Genetically altered cells ease hemophilia

People with severe hemophilia live in fear of cuts and bruises, which bleed profusely and require prompt injections of expensive medication. Worse yet, these people often experience spontaneous bleeding inside their joints, even without apparent injury.

Scientists now report that a new form of gene therapy provides some protection against bleeding. The gains are modest, not all patients improved, and the benefits don’t appear to last. But the treatment reduced the use of clotting medicine in some patients and didn’t cause any serious side effects.

If any disease seems susceptible to gene therapy, it’s hemophilia. A lone mutation can leave a person bereft of one of the proteins essential for proper blood clotting. Thus, replacing a single faulty gene would seem enough to reverse the disease. However, delivering genes has proved difficult (SN: 5/13/00, p. 309). Now, people with hemophilia typically treat themselves with injections of purified clotting protein.

In the recent study, scientists removed a piece of skin from the arms of six people with severe hemophilia A. In this condition, a person produces inadequate amounts of a clotting protein called factor VIII.

The scientists impregnated some of the excised cells with plasmids–rings of bacterial DNA–that they had altered to carry a gene encoding factor VIII. The researchers then reproduced the cells that had taken up the desired gene and that, unlike natural skin cells, made factor VIII.

Study participants received injections of these genetically engineered copies of their own cells into midsection fatty tissue. Three participants each received 100 million such cells, and three others each received 400 million, says study coauthor Richard F Selden, a geneticist who heads Transkaryotic Therapies in Cambridge, Mass. He collaborated with researchers at Harvard Medical School in Boston. The team’s report appears in the June 7 New England Journal of Medicine.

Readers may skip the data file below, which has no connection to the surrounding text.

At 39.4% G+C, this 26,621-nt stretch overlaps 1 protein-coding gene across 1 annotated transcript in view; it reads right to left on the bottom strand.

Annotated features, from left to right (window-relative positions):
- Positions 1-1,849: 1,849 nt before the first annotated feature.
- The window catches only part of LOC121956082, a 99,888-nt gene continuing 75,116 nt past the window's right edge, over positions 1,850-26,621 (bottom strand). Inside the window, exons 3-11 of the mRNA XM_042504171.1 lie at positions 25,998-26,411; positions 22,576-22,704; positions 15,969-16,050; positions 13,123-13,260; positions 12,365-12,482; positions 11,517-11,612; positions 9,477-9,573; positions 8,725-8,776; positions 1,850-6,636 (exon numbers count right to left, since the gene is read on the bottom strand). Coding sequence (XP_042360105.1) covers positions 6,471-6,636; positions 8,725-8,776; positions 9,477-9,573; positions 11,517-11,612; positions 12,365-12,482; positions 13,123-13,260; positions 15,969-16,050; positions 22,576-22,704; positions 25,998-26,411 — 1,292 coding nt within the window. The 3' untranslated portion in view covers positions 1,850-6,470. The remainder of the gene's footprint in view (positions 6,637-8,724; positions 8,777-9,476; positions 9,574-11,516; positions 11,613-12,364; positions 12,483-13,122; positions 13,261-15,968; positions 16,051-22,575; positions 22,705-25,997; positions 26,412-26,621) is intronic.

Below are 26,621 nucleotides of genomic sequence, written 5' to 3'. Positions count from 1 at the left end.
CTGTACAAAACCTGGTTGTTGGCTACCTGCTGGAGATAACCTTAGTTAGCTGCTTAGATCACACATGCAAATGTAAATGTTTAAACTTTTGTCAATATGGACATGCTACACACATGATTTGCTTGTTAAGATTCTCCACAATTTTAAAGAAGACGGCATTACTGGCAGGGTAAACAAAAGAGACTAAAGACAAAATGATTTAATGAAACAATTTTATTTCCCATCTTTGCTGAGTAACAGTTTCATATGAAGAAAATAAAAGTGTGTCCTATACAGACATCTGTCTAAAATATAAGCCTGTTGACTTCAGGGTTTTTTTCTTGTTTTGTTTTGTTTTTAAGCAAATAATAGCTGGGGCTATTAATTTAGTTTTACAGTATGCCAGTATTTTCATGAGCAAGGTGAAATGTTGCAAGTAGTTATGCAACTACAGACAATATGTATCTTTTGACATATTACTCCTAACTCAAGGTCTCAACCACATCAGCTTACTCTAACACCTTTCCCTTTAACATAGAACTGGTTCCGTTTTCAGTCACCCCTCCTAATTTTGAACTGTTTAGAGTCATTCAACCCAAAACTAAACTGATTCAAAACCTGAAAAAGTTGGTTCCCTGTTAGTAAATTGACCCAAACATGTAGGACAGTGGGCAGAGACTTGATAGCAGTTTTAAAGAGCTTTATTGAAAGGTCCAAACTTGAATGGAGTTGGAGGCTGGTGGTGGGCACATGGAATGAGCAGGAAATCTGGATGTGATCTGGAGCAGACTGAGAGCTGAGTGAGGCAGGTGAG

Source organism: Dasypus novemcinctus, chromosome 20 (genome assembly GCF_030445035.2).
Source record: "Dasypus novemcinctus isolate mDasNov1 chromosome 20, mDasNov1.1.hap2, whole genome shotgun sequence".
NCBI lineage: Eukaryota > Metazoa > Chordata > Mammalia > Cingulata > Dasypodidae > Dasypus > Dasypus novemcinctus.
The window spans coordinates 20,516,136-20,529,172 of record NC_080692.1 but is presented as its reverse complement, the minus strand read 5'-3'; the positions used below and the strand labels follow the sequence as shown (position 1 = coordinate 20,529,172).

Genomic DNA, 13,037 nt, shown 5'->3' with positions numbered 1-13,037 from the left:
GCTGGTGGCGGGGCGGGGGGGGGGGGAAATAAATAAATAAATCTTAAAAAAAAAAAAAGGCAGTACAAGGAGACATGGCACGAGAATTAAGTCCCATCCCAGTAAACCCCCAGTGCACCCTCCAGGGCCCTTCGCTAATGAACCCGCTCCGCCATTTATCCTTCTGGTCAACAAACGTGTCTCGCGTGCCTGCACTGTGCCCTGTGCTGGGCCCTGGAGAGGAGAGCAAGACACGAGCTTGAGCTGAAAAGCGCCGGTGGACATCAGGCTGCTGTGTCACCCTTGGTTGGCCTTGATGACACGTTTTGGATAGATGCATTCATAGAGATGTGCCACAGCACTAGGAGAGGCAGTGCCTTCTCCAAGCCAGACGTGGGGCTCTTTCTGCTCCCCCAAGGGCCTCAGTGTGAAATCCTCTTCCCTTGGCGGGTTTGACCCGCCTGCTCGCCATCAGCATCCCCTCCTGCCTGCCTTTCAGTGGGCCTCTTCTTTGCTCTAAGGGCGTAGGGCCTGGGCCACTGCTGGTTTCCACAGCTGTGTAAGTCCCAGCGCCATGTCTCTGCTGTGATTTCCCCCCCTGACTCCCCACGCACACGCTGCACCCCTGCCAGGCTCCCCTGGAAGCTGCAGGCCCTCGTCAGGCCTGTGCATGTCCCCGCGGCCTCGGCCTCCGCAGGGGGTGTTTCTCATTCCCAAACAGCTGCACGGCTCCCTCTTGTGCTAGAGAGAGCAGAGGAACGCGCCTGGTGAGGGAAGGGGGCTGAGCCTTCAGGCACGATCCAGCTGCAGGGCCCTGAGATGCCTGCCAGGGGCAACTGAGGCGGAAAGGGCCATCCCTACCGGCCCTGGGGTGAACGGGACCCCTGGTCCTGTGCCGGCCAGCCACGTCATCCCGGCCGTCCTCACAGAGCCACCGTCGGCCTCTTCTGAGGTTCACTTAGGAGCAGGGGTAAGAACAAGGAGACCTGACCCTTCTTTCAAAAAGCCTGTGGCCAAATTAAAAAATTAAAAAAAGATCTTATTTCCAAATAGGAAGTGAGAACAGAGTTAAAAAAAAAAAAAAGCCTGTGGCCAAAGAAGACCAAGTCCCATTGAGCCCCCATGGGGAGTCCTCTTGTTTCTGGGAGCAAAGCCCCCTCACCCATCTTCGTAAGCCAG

Periodic blood tests over the next year revealed that all three patients in the high-dose group and one in the low-dose group sometimes had factor VIII concentrations that the researchers interpreted as higher than those shown at the start of the study. At some visits, the reimplanted cells were producing as much as 2 to 4 percent of normal factor VIII amounts.

“You don’t need a lot [of factor VIII] to make a big difference in a person’s everyday life,” says hematologist Carol K. Kasper of the University of Southern California in Los Angeles.

People lacking the protein face up to 30 bouts a year of spontaneous bleeding into their joints, as indicated by swelling. The two patients in whom the therapy had the strongest effect reported no need to treat themselves for spontaneous bleeding for roughly 10 months beginning shortly after treatment. Then, however, the effect seemed to wear off.

Still, Selden admits to being “thrilled” with the results since this is the first gene therapy for hemophilia A in people.

“I think these results are exciting,” says Katherine A. High, a hematologist at Children’s Hospital in Philadelphia. “They confirm [that] even low levels of circulating clotting factor can have an ameliorating effect on this disease.”

Not everyone agrees that the study was informative, however. Christopher E. Walsh, a hematologist at the University of North Carolina in Chapel Hill, points out that the increases in factor VIII were small. “They are really at the limits of detection,” he says. Also, there was no placebo group in the study. Participants might have expected to feel better and been less likely to treat themselves for internal bleeding, Walsh says.

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